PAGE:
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China’s Chang’e-4 probe resumes work for 22nd lunar day

The lander and rover of the Chang’e-4 probe have resumed work for the 22nd lunar day on the far side of the moon.

The lander woke up at 5:15 a.m. on Saturday (Beijing time), and the rover Yutu-2, or Jade Rabbit-2, woke up at 11:54 a.m. on Friday, sources with the Lunar Exploration and Space Program Center of the China National Space Administration said.

The Chang’e-4 probe, launched on Dec. 8, 2018, made the first-ever soft landing on the Von Karman Crater in the South Pole-Aitken Basin on the far side of the moon on Jan. 3, 2019.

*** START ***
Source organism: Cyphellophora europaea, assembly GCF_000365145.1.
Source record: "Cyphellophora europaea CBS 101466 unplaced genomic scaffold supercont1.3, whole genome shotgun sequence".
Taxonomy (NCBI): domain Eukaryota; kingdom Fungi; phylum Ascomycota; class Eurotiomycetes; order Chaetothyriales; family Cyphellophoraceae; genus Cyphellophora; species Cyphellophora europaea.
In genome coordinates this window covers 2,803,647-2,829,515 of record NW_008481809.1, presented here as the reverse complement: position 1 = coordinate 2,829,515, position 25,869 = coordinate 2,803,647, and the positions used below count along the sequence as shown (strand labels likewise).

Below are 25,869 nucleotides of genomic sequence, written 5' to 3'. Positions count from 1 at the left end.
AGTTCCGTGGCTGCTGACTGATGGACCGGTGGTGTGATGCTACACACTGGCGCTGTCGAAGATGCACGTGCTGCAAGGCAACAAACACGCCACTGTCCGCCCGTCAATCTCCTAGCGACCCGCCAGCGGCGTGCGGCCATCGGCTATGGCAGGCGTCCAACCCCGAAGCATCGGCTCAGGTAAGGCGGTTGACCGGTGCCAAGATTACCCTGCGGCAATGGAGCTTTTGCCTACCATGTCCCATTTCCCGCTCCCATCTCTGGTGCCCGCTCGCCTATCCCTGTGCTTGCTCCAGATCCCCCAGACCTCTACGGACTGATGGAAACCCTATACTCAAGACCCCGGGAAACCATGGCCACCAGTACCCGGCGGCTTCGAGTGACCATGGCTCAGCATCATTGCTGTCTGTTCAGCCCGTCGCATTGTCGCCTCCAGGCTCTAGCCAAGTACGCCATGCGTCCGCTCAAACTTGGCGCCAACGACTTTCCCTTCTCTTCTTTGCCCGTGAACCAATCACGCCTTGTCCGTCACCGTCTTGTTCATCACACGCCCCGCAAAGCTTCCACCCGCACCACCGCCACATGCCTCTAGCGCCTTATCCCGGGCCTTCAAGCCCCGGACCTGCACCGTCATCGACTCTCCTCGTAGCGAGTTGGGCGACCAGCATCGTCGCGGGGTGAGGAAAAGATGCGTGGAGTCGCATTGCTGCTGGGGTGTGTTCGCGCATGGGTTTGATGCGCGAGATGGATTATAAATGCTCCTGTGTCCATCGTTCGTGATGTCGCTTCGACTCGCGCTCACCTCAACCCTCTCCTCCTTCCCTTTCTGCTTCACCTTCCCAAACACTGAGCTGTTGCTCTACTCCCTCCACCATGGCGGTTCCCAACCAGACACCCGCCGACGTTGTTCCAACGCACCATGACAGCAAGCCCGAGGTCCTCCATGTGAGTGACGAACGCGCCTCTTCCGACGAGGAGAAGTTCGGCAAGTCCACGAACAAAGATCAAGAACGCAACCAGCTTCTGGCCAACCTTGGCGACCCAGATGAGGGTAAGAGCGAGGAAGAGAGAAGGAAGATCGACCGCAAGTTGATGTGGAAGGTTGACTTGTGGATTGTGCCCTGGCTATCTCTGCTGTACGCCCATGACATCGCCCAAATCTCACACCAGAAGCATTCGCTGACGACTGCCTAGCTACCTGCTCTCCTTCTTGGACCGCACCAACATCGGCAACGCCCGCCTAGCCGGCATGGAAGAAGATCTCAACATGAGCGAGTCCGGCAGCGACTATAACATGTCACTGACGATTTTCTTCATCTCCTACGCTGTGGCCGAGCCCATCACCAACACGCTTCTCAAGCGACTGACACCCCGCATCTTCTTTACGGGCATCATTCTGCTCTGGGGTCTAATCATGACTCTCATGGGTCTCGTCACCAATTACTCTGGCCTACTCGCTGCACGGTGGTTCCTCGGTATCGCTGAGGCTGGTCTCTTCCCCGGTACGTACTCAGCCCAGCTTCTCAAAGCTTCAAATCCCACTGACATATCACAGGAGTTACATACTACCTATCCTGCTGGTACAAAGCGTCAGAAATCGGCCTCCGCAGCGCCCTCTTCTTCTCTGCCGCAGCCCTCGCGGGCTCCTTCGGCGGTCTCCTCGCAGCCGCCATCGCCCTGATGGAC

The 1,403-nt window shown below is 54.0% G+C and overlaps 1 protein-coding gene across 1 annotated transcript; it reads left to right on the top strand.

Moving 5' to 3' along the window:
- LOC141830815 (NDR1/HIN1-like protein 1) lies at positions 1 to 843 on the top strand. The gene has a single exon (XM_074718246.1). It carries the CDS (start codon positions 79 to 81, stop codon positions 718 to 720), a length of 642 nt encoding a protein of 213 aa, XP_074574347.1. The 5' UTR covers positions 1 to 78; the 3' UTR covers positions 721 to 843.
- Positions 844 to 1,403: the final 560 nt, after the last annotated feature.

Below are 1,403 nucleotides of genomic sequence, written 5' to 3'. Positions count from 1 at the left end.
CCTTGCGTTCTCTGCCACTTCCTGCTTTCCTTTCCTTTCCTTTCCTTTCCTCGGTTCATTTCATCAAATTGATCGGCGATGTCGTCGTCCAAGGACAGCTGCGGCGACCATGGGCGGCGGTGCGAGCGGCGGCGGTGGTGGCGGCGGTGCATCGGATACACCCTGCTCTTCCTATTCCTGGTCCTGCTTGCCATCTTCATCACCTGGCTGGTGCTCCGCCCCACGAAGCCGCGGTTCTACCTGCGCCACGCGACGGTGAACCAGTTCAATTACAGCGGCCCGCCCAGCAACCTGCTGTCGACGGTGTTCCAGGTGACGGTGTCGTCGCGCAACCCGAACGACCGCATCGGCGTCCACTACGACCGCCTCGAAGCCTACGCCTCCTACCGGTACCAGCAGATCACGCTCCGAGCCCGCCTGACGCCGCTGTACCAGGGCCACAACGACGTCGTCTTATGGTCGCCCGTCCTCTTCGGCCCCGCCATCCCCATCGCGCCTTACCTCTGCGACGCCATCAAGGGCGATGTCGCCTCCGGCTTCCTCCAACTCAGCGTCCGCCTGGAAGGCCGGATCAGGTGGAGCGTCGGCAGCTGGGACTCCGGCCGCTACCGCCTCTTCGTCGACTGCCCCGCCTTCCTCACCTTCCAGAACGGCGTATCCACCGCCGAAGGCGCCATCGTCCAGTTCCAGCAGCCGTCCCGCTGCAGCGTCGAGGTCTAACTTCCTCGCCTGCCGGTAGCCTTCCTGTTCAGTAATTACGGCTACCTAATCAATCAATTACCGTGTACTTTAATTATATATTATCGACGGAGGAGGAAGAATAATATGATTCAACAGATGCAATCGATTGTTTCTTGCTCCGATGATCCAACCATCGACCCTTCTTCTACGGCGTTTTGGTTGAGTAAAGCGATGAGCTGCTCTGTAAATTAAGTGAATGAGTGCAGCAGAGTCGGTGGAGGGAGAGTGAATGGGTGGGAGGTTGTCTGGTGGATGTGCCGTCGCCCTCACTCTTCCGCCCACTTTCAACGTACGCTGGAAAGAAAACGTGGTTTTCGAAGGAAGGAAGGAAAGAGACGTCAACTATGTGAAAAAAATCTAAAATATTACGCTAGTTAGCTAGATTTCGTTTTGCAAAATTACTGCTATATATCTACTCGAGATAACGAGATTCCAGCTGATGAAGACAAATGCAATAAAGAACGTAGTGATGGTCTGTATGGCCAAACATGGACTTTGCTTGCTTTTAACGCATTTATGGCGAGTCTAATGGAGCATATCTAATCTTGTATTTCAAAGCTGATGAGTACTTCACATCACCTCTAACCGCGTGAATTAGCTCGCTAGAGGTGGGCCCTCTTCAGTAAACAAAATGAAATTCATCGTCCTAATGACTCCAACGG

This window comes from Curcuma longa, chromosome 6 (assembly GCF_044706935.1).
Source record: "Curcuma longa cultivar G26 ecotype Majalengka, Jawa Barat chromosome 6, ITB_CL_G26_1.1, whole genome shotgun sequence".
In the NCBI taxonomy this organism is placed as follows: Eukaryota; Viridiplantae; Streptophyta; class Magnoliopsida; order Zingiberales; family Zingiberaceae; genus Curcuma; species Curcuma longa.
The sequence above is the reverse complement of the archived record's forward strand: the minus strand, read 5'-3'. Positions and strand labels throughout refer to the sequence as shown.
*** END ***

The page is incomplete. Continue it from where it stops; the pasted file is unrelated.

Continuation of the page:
A lunar day is equal to 14 days on Earth, and a lunar night is of the same length. The Chang’e-4 probe, switching to dormant mode during the lunar night due to the lack of solar power, has survived about 618 Earth days on the moon.

According to the center, Yutu-2 will move northwest toward the basalt area or the impact craters with high reflectivity during the 22nd lunar day. Scientific instruments such as a panoramic camera, infrared imaging spectrometer, neutral atom detector, as well as lunar radar on the rover will carry out scientific detection.

The solar-powered rover has far exceeded its three-month design lifespan, becoming the longest-working lunar rover on the moon.

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